A Day at the Races
The first time I saw a horse on a track was at the Foxfield Races in Charlottesville. Foxfield was a fixture on the Washington and Lee University social calendar. I went at least seven times, but I only ever saw one race. The rest of the day, I spent tailgating, slipping in the mud and drinking great Bloody Marys made by a young-yet-skilled-at-drink-making Southern gentleman date who was most likely dressed in seersucker. I am from California, and the steeplechase and atmosphere surrounding it were very foreign to me even though I grew up riding and watching the Kentucky Derby religiously with my father.
Fast-forward 30 years, a friend from my W&L days, Mary Stanton Smith, was going to be in London. Would I like to go to Royal Ascot with her? You bet your money on a bob-tailed nag I’d like to go. Smith had organized a chic gazebo in the infield with access to the Royal Enclosure. The picnic shamed any tailgating and cheap wine-sipping I had experienced at Foxfield, complete with champagne and gourmet delights. Then we watched the horses race, and I was hooked.
“I have been coming to Royal Ascot since I was about 20 years old because my best man’s parents proposed me.”
To enter the Royal Enclosure, you must be a member or a member’s guest. It’s a highly coveted ticket to one of the premier events of the English “season.” Typically, a close friend or family member proposes. Royal Enclosure member Dominic Plugge tells me his story. “I have been coming to Royal Ascot since I was about 20 years old because my best man’s parents proposed me.” Plugge then nominated his wife and son.
This year my children were old enough to attend Royal Ascot as my guests as I became a member of the Royal Enclosure after that first year. In the past, there were not “guest days,” according to Vicky Plugge, a daughter of a horse trainer and jockey. Even now there are strict rules on which days guests can attend. The first day of the race week is the one day when guests are not allowed.
The Royal Enclosure also operates a strict dress code policy, and if you don’t follow it, you are not permitted entry. There is nothing more English than the attire at Royal Ascot. Of course, you can attend Royal Ascot outside of the Royal Enclosure in either the Queen Anne Enclosure, where the dress code is less severe, or in the Windsor Enclosure, where there is no dress code at all and decorum is questionable at times, too.
Part of the fun of attending Royal Ascot is getting dressed up. Without all this finery and tradition, Royal Ascot would be a race meeting like any other. Alas, my son, JP, like most 18-year-olds, didn’t own a top hat. With some research, I learned that the “smartest” hats were silk and not made anymore. The French loom that produced the heavy silk used in the manufacture of the hats burned in a fire in the 1960s. Since then, only vintage hats have been available for purchase. Of course, you can buy or rent a cheaper felt hat; JP tried one. “Mum, I look like Willy Wonka.” He wasn’t wrong. We took the plunge and invested in the silk hat.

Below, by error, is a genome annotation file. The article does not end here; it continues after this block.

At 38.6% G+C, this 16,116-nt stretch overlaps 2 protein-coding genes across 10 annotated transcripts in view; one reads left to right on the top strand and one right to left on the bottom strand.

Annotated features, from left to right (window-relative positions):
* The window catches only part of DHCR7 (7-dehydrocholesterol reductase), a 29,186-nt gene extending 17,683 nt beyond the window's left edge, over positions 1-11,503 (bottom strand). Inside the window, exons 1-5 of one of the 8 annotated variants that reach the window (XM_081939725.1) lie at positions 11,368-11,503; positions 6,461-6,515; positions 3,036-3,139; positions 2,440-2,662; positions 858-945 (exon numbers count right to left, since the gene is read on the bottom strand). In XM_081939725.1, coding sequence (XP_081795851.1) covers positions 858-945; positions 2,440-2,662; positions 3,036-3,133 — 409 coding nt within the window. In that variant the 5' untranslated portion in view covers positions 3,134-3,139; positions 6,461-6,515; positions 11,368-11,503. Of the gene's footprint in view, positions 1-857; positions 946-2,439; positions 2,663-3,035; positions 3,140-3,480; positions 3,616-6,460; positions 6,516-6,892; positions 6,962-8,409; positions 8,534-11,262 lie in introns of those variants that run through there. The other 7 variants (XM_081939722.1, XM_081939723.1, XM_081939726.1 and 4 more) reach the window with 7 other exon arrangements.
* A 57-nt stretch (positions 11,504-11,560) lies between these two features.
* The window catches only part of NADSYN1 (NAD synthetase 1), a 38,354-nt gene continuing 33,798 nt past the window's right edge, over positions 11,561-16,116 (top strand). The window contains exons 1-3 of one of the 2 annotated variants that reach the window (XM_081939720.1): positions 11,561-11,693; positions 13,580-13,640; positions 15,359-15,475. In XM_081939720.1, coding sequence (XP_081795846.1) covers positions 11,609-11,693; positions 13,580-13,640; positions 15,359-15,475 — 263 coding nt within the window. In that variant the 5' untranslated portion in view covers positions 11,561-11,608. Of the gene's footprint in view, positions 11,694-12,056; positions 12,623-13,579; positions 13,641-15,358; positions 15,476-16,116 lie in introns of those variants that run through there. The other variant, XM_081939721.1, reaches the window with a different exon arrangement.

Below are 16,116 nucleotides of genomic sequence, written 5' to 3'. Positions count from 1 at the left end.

My attire and my daughter Emmy’s outfit were easier to procure. Women’s hats in the Royal Enclosure must have a four-inch base, no “fascinators” allowed, but they can be as big as you like. Dresses must be formal daytime wear. On the unofficial Ladies’ Day, you can see some extraordinary outfits. Still, contrary to common belief, there is no judging of these outfits—at least officially.
We headed out in my trusty Land Rover Defender on Wednesday morning, the second day of the race week. In the carpark near us, “boots” were packed with Fortnum and Mason baskets, beautiful gazebos and chairs. People enjoyed champagne, Pimm’s and Bloody Marys at the picnics.
After our feast, we headed to the Enclosure so we didn’t miss the Royal Procession starting at 2 p.m. sharp. The Royal family’s short journey around the track in their carriages is a highlight, and since 1825 it has marked the start of the Royal Meeting. It’s always exciting to see who shows up. Would the Queen come to Ascot this year?
At the gates of the Royal Enclosure, we showed our badges, which were handwritten with official names and titles, if you have a title. After cold drinks we went to the parade ring to find an excellent spot to see the carriages. A racegoer beside me said to his companion, “Only the French and Americans are standing here to see the Royals.” I heard plenty of English accents, so I thought he was misinformed and noticed his excitement and picture-taking when Prince Charles and Camilla, the Duchess of Cornwall, arrived in their carriage. As it turns out, the Queen did not attend Royal Ascot this year for the first time since 1946.